Capital Gains Tax

Capital gains tax may seem straightforward, but you must calculate the gain/loss on each individual cryptocurrency disposal or exchange throughout the whole tax year. This can be a tedious and time-consuming process. You need an accurate record of all your cryptocurrency transactions including date, amount, fees, and costs. This is where a solution like Recap, which keeps track of transactions and calculates gains/losses is useful.

Short Term & Long Term Capital Gains

The amount of capital gains tax that you pay depends on how long you have held assets for. You must determine if you have held them for a short or long term. The holding period begins on the day after you acquired the cryptocurrency and ends on the day you sell or exchange the cryptocurrency. The IRS separates capital gains into two categories: short term and long term.

Short Term Capital Gains

Short term capital gains are โ€œgains from the sale or exchange of a capital asset not held for more than 1 year", and is taxed at the same rate as your ordinary income.

Long Term Capital Gains

Long term capital gains are โ€œgains from the sale or exchange of a capital asset held for more than a year, and is typically taxed at a lower rate than ordinary income. As of the date of writing, the tax rates for long term capital gains are 0%, 15%, or 20% depending on your tax bracket.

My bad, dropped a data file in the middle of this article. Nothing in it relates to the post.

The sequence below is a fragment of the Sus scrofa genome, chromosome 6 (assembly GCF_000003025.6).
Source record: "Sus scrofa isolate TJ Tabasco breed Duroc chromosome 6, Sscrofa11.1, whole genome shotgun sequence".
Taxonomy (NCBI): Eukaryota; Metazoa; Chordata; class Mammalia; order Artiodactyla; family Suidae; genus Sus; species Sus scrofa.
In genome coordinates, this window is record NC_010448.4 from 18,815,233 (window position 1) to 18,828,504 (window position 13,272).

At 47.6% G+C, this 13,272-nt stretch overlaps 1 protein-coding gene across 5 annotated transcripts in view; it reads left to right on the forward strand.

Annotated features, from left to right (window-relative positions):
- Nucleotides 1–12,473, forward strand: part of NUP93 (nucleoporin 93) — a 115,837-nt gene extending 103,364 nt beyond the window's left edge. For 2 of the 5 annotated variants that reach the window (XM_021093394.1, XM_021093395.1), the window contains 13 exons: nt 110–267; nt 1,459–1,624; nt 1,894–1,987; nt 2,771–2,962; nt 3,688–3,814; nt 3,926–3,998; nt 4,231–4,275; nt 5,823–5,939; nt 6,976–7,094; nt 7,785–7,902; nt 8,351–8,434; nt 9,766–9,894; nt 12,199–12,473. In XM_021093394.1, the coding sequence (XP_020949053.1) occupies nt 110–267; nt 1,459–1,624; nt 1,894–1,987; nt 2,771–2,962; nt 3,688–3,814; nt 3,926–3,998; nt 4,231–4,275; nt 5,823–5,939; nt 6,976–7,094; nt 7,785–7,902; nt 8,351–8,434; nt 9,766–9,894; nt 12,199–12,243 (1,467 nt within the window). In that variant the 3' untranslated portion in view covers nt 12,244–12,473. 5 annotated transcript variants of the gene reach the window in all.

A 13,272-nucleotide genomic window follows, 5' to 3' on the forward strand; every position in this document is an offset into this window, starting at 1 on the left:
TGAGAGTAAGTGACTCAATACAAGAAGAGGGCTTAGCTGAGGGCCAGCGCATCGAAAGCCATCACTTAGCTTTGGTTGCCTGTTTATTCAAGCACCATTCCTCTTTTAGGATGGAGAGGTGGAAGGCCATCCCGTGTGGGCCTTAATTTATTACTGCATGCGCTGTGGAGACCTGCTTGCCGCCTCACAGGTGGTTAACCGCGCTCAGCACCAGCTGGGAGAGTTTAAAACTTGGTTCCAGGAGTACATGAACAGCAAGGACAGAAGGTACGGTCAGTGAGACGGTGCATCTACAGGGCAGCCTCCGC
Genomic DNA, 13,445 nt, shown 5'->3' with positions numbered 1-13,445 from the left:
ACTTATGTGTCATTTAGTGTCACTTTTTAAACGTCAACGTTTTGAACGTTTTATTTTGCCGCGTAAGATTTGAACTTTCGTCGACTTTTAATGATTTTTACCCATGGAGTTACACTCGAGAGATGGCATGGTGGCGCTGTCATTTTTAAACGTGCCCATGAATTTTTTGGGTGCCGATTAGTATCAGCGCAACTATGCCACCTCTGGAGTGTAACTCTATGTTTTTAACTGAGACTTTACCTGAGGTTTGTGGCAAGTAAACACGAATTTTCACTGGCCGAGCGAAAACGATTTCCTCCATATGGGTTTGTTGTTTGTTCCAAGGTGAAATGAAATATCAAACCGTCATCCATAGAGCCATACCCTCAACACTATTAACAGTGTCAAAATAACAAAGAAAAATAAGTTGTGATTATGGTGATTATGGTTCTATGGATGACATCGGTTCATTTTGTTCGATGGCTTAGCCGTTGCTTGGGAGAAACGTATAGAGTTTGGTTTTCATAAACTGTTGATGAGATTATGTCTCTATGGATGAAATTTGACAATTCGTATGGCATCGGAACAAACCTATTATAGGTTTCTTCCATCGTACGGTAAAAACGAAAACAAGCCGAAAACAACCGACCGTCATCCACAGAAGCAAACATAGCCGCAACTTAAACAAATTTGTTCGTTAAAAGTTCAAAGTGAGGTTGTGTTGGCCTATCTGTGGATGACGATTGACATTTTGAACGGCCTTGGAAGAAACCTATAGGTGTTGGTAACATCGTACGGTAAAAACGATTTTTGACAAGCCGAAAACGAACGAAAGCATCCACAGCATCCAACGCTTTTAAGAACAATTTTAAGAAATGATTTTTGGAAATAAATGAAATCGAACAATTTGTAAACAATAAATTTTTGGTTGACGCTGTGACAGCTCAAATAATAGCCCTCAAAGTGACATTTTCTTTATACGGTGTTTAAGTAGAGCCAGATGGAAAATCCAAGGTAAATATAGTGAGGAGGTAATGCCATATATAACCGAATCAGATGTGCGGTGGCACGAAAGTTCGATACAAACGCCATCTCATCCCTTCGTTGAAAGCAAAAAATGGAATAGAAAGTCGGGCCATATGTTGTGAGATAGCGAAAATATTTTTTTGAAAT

Because long term capital gains are taxed typically at a lower rate than ordinary income or short-term capital gains, the IRS provides an incentive for being a โ€œhodlr.โ€ If you hold your cryptocurrency for more than a year before disposing of it, you can realize a lower tax bill.

Taxable events

Individuals investing in cryptoassets must calculate the capital gain or capital loss they have made whenever they โ€œdisposeโ€ of cryptoassets.

Taxable events include:

Selling cryptoassets for fiat money (e.g. GBP, USD, EUR).

Exchanging cryptoassets for a different cryptoasset (e.g. exchanging Bitcoin to Ripple).

Using cryptoassets to pay for goods or services (e.g. paying fees on crypto trades, paying fees on crypto withdrawals and deposits of cryptoassets, buying a Starbucks Coffee or paying for a software subscription.

Giving away cryptoassets to another person is deemed to be a disposal at market value unless to a spouse/civil partner or a qualifying charitable/CASC donation.

Moving tokens between wallets owned by the same person does not result in a taxable disposal.

Purchasing cryptoassets is not taxable.

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